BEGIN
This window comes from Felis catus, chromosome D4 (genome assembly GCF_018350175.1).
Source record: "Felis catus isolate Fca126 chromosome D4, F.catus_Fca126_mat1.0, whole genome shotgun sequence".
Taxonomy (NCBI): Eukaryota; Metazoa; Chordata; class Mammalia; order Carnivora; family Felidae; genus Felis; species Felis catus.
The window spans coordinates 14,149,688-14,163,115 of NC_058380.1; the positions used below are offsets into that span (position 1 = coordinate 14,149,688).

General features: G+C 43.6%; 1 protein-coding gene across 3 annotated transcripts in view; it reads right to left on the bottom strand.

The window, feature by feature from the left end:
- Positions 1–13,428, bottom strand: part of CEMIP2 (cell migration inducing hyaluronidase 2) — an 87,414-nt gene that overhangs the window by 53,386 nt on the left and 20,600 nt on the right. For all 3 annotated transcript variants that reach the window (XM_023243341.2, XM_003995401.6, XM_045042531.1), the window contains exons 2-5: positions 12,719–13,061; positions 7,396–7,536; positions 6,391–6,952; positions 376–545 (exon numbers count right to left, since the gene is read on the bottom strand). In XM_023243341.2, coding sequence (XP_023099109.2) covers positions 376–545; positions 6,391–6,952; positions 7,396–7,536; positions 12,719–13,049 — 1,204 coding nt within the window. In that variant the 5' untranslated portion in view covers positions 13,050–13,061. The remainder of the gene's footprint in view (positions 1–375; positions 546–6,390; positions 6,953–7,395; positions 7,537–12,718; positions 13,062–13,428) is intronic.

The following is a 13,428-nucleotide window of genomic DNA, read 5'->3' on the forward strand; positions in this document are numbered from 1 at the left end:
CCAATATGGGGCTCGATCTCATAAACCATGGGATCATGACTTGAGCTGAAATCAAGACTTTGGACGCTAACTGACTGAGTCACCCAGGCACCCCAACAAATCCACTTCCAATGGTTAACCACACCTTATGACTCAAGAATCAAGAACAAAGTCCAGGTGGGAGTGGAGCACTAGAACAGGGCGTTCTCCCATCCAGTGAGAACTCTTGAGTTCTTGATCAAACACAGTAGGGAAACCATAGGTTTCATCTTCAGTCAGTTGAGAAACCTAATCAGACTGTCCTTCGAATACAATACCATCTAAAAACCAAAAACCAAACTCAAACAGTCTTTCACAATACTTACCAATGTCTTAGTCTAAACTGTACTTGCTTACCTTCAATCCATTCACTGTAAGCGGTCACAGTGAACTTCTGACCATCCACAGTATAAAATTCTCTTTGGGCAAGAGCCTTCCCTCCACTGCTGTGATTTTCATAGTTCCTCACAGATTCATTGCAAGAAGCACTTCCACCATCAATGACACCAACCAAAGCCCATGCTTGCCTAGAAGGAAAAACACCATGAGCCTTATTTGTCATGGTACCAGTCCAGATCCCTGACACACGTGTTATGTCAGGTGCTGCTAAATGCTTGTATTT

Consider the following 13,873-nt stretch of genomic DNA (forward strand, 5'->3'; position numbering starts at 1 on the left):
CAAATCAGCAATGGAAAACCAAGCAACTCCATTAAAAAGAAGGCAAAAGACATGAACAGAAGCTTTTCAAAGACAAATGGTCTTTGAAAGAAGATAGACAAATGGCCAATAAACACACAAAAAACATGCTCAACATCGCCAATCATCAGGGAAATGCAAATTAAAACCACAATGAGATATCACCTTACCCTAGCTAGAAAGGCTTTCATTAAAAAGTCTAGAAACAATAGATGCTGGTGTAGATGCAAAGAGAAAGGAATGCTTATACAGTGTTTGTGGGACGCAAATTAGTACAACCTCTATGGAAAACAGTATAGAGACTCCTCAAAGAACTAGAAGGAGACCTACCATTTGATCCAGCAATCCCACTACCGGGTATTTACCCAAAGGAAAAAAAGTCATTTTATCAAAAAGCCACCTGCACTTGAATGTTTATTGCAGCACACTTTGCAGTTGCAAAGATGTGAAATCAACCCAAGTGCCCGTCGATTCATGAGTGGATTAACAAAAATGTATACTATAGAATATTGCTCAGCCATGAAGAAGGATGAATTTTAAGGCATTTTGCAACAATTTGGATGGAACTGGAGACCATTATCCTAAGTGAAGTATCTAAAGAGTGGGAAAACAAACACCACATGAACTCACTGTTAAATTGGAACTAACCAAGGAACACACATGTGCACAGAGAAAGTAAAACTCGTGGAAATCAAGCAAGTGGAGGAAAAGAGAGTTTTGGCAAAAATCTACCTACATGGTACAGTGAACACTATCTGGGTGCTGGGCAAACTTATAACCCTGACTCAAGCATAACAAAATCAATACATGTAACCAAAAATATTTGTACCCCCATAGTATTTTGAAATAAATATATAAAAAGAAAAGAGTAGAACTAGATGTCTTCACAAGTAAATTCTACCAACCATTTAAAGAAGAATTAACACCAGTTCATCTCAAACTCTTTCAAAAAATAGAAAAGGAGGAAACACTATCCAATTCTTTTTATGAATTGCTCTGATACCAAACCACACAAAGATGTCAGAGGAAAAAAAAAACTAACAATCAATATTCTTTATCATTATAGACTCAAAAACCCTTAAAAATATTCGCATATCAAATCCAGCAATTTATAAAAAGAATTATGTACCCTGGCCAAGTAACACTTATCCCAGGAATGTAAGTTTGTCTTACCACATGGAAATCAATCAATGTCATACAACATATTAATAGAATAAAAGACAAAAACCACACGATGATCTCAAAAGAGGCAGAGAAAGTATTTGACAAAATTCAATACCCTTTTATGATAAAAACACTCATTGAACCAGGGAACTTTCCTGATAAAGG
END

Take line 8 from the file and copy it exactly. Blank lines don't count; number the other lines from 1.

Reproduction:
The following is a 13,428-nucleotide window of genomic DNA, read 5'->3' on the forward strand; positions in this document are numbered from 1 at the left end: